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Old November 7 2012, 07:11 PM   #42
Timo
Admiral
 
Re: life-extension technology in Star Trek (or lack thereof)

Their population problem is apparently bad enough that the bodies of their population are pressed up against the sides of their Enterprise facsimile as well
...But a project of such importance would be in a populated area anyway - not to mention it would have to be close enough to the government building that the discrepancy in beamdown coordinates would not be blatantly obvious. Probably buried right beneath the building, actually.

OTOH, Gideonites would have quite an interest in the project, and spectators would be a natural phenomenon! Having a one-way mirror briefly fail isn't all that unexpected, either. Note that all the people behind that mirror were spectating, rather than just wandering around like in the government building.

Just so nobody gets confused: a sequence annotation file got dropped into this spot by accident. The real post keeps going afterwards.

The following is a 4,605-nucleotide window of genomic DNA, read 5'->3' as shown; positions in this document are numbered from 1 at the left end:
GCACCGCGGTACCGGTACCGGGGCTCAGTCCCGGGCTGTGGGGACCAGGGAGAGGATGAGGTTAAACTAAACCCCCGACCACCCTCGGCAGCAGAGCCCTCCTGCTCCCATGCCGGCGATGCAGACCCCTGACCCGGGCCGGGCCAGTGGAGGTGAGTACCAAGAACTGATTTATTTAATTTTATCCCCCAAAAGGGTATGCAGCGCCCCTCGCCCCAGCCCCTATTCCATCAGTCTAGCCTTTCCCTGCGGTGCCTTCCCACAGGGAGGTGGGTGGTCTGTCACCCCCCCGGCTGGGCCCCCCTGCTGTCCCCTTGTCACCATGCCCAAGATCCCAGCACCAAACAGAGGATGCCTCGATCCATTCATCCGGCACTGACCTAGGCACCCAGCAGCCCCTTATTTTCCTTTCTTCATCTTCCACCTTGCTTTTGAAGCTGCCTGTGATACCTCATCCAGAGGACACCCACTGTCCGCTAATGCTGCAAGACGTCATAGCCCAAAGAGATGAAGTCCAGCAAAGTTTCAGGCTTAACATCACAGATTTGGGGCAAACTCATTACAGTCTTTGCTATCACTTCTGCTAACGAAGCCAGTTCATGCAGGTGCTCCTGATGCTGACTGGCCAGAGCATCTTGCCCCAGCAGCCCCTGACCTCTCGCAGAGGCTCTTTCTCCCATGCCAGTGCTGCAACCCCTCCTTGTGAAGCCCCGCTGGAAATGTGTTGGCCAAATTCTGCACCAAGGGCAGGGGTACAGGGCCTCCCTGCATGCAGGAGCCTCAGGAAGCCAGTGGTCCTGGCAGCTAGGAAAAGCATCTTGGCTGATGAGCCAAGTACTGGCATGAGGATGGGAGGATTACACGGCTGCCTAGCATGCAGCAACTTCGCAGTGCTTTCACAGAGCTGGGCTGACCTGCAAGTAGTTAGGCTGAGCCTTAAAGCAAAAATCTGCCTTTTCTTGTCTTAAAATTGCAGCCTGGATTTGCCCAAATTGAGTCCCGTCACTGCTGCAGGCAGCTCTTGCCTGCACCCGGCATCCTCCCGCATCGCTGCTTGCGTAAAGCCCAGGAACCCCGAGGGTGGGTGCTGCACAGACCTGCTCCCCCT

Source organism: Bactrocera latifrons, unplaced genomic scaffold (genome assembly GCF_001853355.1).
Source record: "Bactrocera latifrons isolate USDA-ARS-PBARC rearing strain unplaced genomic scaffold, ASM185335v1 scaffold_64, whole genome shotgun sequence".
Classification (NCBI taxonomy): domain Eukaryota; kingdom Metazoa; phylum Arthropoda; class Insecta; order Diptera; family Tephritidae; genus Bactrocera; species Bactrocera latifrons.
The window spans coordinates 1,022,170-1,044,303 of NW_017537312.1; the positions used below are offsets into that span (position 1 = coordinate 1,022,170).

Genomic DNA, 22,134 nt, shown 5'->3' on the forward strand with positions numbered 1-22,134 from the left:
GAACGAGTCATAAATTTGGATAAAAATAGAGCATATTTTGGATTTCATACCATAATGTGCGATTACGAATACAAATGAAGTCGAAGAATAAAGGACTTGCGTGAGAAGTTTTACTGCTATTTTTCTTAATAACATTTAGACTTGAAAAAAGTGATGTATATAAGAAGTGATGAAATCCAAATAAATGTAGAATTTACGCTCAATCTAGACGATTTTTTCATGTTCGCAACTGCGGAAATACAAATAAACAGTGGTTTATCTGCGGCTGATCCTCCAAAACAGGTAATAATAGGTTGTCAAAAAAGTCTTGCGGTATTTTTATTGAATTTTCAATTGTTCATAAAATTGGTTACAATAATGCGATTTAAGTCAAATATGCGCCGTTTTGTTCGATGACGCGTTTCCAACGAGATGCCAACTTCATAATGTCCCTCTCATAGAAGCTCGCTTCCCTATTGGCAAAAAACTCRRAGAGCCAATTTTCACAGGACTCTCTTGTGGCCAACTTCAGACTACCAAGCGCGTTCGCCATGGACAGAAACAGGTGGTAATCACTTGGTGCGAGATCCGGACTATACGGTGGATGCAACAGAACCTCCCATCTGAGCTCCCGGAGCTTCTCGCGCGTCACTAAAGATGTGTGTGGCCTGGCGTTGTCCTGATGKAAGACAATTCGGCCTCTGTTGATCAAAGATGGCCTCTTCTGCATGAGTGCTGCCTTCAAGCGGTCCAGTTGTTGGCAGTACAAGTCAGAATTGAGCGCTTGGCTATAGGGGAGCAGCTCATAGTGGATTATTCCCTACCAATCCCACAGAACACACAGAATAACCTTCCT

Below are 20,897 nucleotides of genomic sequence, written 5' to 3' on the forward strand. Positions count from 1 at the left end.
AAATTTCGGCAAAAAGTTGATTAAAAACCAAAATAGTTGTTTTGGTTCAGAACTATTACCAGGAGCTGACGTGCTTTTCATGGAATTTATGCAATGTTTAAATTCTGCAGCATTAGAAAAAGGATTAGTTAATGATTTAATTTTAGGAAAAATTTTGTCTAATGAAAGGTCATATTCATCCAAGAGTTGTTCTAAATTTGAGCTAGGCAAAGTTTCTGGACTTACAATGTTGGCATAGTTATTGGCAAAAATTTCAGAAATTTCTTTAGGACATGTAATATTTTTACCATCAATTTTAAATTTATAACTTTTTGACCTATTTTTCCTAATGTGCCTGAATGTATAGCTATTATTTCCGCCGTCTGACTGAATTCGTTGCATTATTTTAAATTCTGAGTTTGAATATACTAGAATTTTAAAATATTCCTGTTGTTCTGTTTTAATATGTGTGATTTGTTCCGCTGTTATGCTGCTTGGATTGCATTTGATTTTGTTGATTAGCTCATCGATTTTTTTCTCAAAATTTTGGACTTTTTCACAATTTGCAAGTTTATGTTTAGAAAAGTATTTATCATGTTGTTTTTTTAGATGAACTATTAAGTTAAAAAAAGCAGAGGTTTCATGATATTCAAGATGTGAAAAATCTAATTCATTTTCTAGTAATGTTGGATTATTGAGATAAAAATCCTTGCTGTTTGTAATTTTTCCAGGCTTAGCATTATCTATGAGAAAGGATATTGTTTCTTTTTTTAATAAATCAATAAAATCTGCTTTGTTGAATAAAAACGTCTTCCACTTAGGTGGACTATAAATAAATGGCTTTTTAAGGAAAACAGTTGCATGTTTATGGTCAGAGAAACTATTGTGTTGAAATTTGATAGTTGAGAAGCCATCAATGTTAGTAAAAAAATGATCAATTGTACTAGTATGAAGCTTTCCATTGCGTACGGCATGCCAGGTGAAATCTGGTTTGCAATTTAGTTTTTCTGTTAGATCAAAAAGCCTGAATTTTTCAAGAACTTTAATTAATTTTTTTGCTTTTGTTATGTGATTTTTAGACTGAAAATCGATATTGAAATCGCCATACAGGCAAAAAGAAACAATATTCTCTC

http://tos.trekcore.com/gallery/albu...Gideon_124.JPG

Except you're perfectly aware that conditions such as these did not exist in the overwhelming majority of American and European cities and do not exist there now; nor have they been common to nations and regions that were NOT heavily urbanized, nor do they persist OUTSIDE of urban population centers.
Incorrect. Twenty people per room was fairly standard for the early age of industrialization in the major cities of Europe, and remains so in many places where migrant workers are a prominent phenomenon (examples can even be found in my own extremely sparsely inhabited Finland today, although these tend to involve illegal or "grey area" activities and a degree of secrecy).

In rural areas of all but the warmest climes, a typical dwelling consisted of but one winterproof room, and having a family of three or four generations stuffed in there for months at an end (and occasionally having sex, because there was no reason not to) was a very common phenomenon.

I can't fathom why you would think otherwise.

Timo Saloniemi
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